Delay related expenses created by the recent oil spill in the Galveston (Houston) Channel are being transferred onto the shoulders of Importers. This is an ongoing issue between Shipping Lines and Importers, as demurage charges continue to take a substantial "Chunk" out of profits for Pineapple Importers.
Houston Channel vessel jam eases as oil cleanup gathers speed
By: Reuters | Mar 27 2014 at 06:40 PM
The number of ships waiting to move through the Houston Ship Channel had fallen by 20 from the day before as the cleanup of an oil spill in Galveston Bay continued to gain momentum, the U.S. Coast Guard said.
The number of ships waiting to move through the Houston Ship Channel had fallen by 20 from the day before as the cleanup of a Saturday oil spill in Galveston Bay continued to gain momentum, the U.S. Coast Guard said.
A total of 67 ships were waiting on Thursday to sail to and from the port of Houston along the waterway through which vessels carry crude oil to one-tenth of U.S. refining capacity, according to the Coast Guard.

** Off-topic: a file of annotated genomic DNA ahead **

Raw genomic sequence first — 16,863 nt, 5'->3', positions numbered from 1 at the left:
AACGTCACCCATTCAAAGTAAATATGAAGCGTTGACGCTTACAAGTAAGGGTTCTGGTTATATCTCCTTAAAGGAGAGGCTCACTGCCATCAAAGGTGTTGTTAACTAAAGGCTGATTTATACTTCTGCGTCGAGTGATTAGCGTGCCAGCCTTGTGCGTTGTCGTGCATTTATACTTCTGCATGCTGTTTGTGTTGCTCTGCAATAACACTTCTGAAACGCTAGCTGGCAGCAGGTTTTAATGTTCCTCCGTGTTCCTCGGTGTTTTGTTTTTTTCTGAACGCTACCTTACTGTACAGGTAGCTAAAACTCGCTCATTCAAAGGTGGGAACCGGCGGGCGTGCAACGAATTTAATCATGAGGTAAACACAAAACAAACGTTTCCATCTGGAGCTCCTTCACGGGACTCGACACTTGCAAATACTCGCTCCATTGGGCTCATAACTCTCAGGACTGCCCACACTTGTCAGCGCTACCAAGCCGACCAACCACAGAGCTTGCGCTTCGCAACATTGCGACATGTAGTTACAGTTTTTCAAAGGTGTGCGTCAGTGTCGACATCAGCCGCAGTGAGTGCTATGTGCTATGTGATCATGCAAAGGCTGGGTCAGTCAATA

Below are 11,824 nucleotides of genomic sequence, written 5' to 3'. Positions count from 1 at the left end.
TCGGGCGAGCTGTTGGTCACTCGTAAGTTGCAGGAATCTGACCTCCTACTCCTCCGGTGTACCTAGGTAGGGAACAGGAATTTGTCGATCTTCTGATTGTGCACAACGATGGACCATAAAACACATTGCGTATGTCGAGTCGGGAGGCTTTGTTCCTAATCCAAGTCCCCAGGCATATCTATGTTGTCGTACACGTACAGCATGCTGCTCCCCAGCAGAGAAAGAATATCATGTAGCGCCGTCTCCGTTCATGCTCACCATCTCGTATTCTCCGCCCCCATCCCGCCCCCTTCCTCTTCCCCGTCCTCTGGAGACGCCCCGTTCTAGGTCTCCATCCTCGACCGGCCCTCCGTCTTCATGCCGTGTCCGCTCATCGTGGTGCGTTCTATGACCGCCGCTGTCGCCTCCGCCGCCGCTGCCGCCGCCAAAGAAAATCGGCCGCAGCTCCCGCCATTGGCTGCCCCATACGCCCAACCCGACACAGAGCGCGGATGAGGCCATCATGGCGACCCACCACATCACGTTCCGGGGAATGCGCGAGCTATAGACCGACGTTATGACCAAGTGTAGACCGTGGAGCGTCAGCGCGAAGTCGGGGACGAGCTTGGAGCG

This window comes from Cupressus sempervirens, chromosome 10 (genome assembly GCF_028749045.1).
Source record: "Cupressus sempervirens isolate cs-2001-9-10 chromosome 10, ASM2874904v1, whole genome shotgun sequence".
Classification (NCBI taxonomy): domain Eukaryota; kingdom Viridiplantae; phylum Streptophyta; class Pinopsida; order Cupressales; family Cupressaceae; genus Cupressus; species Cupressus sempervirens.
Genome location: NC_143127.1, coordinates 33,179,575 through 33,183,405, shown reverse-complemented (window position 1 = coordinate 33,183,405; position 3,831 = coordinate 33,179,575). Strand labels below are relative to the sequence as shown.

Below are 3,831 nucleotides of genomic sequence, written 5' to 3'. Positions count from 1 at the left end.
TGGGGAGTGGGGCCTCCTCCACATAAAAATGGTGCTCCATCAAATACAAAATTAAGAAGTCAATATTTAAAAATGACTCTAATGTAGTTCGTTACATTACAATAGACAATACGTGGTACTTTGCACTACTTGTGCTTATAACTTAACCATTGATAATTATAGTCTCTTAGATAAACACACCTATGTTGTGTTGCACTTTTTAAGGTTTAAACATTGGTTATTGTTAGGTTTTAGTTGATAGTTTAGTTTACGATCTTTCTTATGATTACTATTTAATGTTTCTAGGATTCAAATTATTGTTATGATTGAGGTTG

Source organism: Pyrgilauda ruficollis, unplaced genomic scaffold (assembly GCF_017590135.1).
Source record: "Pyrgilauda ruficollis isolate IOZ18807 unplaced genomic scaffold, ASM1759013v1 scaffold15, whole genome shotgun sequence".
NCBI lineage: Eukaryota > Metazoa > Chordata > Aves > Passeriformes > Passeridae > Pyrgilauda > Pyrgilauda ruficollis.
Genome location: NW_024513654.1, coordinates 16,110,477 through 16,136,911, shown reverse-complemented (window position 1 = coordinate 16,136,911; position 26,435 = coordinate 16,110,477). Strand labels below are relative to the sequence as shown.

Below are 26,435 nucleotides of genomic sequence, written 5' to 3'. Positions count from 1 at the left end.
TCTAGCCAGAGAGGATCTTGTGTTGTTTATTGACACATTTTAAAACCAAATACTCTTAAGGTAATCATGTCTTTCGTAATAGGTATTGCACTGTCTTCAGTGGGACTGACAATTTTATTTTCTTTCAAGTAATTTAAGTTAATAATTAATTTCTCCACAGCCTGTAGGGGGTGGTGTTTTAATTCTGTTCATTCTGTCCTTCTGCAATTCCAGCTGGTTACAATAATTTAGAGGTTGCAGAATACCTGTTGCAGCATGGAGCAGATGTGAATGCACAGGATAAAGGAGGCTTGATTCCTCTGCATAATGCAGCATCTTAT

Of Thursday’s total, 46 were waiting to enter and 21 waiting to exit. Not all of those ships are tankers, there are also container ships and bulk carriers, the Coast Guard said.
The channel was shut when a Kirby Inland Marine fuel oil barge collided with a cargo ship near the entrance to Galveston Bay, spilling 4,000 barrels or 168,000 gallons (636,000 liters) of heavy, black fuel oil. The channel reopened on Tuesday, though ships have to check in at inspection and decontamination stations along the waterway.
The Coast Guard has temporarily banned ships from moving along the channel at night to prevent vessels from spreading the oil to the northern end of the Bay.
The Galveston Bay spill is far smaller than the 260,000 barrels, or 11 million gallons, of crude oil that was released when the Exxon Valdez struck a reef in Prince William Sound, Alaska in 1989. (Reuters)